Like it or not, visionaries are cashing-in on the housing shortfall by utilising gaps in the property market to bring us small, narrow and unsatisfactory homes.
As the trend for converting non-conventional spaces into homes continues, are we really equipped to live in these confined spaces? Or has modern-day living given us a taste for space that we’re unwilling to compromise on when looking for a new home?
Who can forget the ultra-slim house featured on Channel 4’s The British Property Boom last year? Measuring just 6ft 11 inches (2.1m) wide, the very narrow house in the London borough of Haringey somehow squeezes in two bedrooms, a bathroom, reception room, kitchen and wait for it…a roof terrace. Well, a small balcony really.
Seeing is believing
Unsurprisingly it garnered lots of media attention and interest from the disbelieving public, but funnily enough potential buyers were not eager to get a foot in the front door. Probably because this house is nothing more than an elongated corridor that just about manages to pack in the essentials required for modern-day living.
As far as we know the house is still on the market, but any interested purchasers will have to be creative with interior design and not partial to swinging cats in order to live in such a unique space.
Take a look at the BBC’s video for a guided tour of this, um, scary example of the extreme housing available in today’s property market.
Nothing to see here
Unlike the Haringey property, a 301sqft flat in Mayfair was snapped up in just 40 minutes without even being viewed. Offering a similar petite layout to the narrow house, the flat’s letting agent received over 200 email and telephone enquiries within the first 15 minutes of the property being available for rent.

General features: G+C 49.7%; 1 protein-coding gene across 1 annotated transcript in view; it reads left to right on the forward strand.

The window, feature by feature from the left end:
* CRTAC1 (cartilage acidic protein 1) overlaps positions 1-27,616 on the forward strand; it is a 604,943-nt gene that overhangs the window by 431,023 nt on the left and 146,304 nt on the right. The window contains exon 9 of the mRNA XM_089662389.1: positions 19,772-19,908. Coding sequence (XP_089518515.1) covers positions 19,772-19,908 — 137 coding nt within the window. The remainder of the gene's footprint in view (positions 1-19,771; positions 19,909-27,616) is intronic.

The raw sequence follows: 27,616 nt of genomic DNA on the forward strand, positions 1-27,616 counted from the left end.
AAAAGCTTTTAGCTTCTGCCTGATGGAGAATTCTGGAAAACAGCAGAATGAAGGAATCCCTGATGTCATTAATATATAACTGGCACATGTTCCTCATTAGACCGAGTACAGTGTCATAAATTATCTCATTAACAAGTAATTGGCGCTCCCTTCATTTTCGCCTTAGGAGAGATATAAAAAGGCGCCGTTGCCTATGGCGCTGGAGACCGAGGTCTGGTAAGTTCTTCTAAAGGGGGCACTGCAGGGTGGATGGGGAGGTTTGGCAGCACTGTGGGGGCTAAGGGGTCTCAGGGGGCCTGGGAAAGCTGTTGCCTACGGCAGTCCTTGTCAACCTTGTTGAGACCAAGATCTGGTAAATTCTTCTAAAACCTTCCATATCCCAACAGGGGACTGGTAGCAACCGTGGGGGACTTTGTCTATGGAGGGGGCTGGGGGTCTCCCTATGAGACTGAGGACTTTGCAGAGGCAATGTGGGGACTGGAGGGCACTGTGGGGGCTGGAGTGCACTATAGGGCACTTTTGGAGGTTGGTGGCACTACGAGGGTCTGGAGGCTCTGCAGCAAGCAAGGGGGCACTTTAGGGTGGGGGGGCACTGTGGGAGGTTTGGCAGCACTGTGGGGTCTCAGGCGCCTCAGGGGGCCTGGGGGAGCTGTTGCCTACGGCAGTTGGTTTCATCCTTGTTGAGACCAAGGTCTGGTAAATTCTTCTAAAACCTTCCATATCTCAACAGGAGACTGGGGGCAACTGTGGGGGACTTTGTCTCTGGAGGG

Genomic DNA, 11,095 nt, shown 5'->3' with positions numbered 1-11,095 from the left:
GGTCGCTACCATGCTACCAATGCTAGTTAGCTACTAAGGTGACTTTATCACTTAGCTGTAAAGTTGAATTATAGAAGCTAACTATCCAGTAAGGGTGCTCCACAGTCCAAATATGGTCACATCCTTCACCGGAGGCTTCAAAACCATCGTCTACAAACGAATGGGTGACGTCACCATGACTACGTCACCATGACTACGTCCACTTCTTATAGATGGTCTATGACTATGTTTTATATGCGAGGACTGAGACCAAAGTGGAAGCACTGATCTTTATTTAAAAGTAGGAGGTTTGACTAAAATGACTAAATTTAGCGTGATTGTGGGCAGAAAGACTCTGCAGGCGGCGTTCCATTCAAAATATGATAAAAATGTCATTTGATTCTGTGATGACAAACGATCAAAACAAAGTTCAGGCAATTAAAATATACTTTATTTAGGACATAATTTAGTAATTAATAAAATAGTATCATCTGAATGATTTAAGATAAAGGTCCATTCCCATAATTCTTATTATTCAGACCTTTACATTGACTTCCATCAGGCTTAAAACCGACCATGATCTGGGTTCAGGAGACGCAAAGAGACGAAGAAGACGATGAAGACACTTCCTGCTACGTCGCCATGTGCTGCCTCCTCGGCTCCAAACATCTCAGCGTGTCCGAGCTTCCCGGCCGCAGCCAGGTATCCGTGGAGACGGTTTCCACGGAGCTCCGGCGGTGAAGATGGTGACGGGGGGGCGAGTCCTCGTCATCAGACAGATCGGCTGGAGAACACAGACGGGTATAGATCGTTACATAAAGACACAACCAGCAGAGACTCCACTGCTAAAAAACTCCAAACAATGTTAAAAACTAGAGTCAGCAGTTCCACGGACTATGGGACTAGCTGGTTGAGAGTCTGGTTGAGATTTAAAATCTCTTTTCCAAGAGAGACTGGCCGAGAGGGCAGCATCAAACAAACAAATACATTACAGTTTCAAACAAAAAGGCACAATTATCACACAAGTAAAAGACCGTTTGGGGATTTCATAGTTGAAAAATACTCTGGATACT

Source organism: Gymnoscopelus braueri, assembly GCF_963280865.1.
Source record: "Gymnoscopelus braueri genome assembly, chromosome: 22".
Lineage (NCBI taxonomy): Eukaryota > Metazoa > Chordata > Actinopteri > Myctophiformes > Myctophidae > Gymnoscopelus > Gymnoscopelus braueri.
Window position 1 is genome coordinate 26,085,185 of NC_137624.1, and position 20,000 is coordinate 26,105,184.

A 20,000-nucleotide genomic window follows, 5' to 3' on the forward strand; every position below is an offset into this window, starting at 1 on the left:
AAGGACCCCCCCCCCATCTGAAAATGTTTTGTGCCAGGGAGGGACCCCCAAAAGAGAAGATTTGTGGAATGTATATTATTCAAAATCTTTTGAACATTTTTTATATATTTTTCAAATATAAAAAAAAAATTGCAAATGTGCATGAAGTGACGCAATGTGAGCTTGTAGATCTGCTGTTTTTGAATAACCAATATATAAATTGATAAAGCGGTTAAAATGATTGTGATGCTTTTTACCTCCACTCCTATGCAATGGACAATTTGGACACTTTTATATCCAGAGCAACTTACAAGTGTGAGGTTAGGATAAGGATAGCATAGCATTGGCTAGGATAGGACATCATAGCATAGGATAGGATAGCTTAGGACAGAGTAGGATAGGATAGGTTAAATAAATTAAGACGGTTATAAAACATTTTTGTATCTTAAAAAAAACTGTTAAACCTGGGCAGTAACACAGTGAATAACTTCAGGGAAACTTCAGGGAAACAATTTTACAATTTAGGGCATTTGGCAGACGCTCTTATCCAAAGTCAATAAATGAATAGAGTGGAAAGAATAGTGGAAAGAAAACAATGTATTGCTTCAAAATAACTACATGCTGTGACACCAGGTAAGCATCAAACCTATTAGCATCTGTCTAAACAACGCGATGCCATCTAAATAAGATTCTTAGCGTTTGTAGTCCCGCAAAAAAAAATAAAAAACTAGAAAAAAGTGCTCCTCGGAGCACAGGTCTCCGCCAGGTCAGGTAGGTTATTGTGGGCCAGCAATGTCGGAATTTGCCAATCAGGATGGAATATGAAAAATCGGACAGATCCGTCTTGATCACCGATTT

Featuring only one bedroom, a kitchen-cum-dining-cum-lounge and no roof terrace, the Mayfair flat on Pollen Street was secured with a £10,000 deposit by the manager of a nearby five star hotel.
There’s downsizing and there’s downsizing
Clearly there is a shortage of housing in the UK and some would argue that a roof over your head is better than no roof at all. But regardless of whether living in such confined spaces is good for the soul, what about the practicalities?
Last September we featured a tiny one bedroom home in Barnsbury on our blog that took living in a small space to a whole new level. With just 188sqft to play with, it also managed to fit in a lounge, dining room and kitchen of sorts. But one thing that was, and is, seriously lacking in all of these cute homes is adequate storage.
So, what do we do with our excess baggage that has been free to monopolise cupboards, spare rooms, lofts and garages in the past? Do we offload it to charity shops, recycle or dispose of it at the local dump, or do we hope that modern streamlined storage solutions will actually fit into these bolt-holes?
And do we really have to say goodbye to bathing because our cupboard-sized bathroom isn’t big enough to house a bath, just a shower? We hope not.